Having read books 2 and 3 of Tracie Peterson’s Heart of the Frontier series, I knew a bit more going into this first installment of the series than I normally would have. Nevertheless, seeing the story play out was very enjoyable and I again appreciated the way in which true historical events were used and people portrayed.
“My husband said the Indians were savages incapable of civilizing themselves without the help of whites. He said they were like children who needed a firm hand of discipline.”
Alex frowned. “Your husband was a fool.”
Grace was surprised by his comment. “I often concluded as much myself, but why do you say that? Most white men believe the Indians in need of civilizing.”
“Most white men are fools.” (pp.43-44)
Having Grace (Flanagan) Martindale’s first marriage only be shown in retrospect was a choice I appreciated, as the Right Reverend Martindale would have been an insufferable character. Alex Armistead, on the other hand, was an interesting choice as a protagonist and I enjoyed his interactions with Grace as they discuss attitudes and she quickly adapts her pre-conceived notions. Having attitudes of the day shown in this way was another choice that enhanced my enjoyment of the story.
Grace watched as the doctor did his best to convince the Indians that he was doing all that could be done. She pitied Whitman in that moment. He was a hard man, arrogant and opinionated, but he did care about these people. (p.60)
Portraying a historical figure is, I imagine, more challenging when that person was a victim of a massacre and yet not the most sympathetic character. Having Grace struggle with Marcus Whitman’s authority and her desire to help people despite his edict that she not practice her skills as a healer during a cholera outbreak added to the tension of the plot that was already heavy with the looming threat of violence.
“Without our land, we are dead,” the fourth chief said. Instead of anger, however, his tone held great resignation.
Alex felt sorry for them. They had no idea what they were facing. The Americans were hungry for land, and expansion was all the talk back in the states. Oregon Country’s boundaries had only been settled the year before, and now the American government was encouraging citizens to move west with the promise of free land. (pp.65-66)
Whether or not the reader is familiar with the Whitman Massacre and the tensions surrounding it, this is a novel and a series that gives an even handed portrayal of the people and events while weaving them into enjoyable, though sometimes necessarily unpleasant, fictional storylines. What may feel like misery heaped on top of misery felt like a reflection of the place and time, so the moments of faith, love, and hope shone through.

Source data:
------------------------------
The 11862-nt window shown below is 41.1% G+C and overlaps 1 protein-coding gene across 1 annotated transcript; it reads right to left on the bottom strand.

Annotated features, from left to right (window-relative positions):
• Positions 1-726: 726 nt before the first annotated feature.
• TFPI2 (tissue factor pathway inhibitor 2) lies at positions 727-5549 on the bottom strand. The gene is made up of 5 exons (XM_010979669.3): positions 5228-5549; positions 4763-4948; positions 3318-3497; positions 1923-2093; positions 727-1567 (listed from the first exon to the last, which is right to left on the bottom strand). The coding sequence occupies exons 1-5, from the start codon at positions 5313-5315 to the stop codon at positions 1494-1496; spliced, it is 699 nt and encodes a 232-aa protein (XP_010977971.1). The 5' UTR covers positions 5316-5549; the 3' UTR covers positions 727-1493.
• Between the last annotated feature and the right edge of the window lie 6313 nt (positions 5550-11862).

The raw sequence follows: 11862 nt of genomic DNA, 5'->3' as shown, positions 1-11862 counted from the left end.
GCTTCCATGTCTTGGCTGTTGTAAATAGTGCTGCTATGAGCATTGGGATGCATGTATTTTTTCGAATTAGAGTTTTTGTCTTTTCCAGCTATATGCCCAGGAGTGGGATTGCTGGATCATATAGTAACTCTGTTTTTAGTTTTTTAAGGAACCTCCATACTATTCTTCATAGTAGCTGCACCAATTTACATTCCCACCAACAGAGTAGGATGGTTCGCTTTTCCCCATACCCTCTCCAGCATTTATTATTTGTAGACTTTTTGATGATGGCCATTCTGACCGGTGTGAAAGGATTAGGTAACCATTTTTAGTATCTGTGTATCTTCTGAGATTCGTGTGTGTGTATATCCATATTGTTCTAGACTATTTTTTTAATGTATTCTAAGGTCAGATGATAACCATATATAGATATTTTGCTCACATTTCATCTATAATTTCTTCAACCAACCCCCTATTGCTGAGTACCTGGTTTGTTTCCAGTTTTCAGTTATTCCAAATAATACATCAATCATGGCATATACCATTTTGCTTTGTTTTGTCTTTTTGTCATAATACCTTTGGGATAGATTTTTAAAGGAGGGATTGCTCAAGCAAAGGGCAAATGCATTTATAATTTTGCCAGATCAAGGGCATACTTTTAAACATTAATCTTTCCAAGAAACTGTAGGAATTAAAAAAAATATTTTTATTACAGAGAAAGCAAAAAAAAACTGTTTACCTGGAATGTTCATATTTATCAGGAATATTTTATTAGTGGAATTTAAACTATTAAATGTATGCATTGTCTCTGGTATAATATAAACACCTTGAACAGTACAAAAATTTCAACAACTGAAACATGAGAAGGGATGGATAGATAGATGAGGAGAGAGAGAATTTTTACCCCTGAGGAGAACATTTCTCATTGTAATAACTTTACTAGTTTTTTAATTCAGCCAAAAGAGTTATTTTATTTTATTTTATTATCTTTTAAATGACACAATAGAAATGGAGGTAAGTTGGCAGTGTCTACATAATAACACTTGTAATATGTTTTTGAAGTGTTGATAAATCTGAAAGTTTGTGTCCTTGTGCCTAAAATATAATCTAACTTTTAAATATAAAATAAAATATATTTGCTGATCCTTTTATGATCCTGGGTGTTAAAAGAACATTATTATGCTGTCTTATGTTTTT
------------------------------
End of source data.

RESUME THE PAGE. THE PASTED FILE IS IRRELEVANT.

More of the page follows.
Now, all this is not to say that I found no fault. In particular, the story did seem to get bogged down from time to time and Grace’s propensity for announcing “I am a healer” still has me wanting to roll my eyes. But having this trilogy be the first I’ve enjoyed from Tracie Peterson (granted, I had read very little previously) and my pleasure in finding a series that included a credible treatment of history that I am passingly familiar with helped to compensate for these faults.
While I enjoyed finally reading Grace and Alex’s story, it was also interesting to meet the younger two Flanagan sisters and other characters that appear in their stories. Had I started with this first novel I think my enjoyment and understanding of the fictional storylines in the rest of the trilogy would have been enhanced (though book 2, in my opinion, is the strongest of them, and would likely still be my favorite).
If you enjoy Historical Christian Romance, or Historical Fiction with romance, set in 1800’s Oregon Territory, then give this trilogy a try. This is not one for the faint of heart, however, as this is the book in which the actual historical event known as the Whitman Massacre is portrayed. I do recommend reading them in order for maximum enjoyment.
Treasured Grace by Tracie Peterson (Heart of the Frontier, #1) | Bethany House, Feb 2017 | paperback or ebook, 320 pages
This review refers to a paperback copy purchased through Amazon. All opinions expressed are my own.
From the Publisher:
In untamed Oregon Country, one young woman fights to keep her family safe.
Grace Martindale has known more than her share of hardship. After her parents died, raising her two younger sisters, Hope and Mercy, became her responsibility. A hasty decision to head west seemed like an opportunity for a fresh start but has instead left Grace in a precarious position. When missionary Dr. Marcus Whitman and his wife agree to let Grace and her sisters stay at their mission for the winter, Grace is grateful. Until they hear from their uncle in Oregon City, the three sisters have nowhere else to go.
As Grace adjusts to life in the West, she meets a fur trapper named Alex Armistead who intrigues and infuriates her in equal measure. But when a measles outbreak threatens lives at the mission and among the native Cayuse who live nearby, it is Alex who helps Grace use the natural healing remedies she learned from her mother to help where she can, despite Dr. Whitman’s disapproval. As the death toll rises, so do tensions between the settlers and the natives, and Grace soon finds herself and those she loves in more danger than she imagined possible.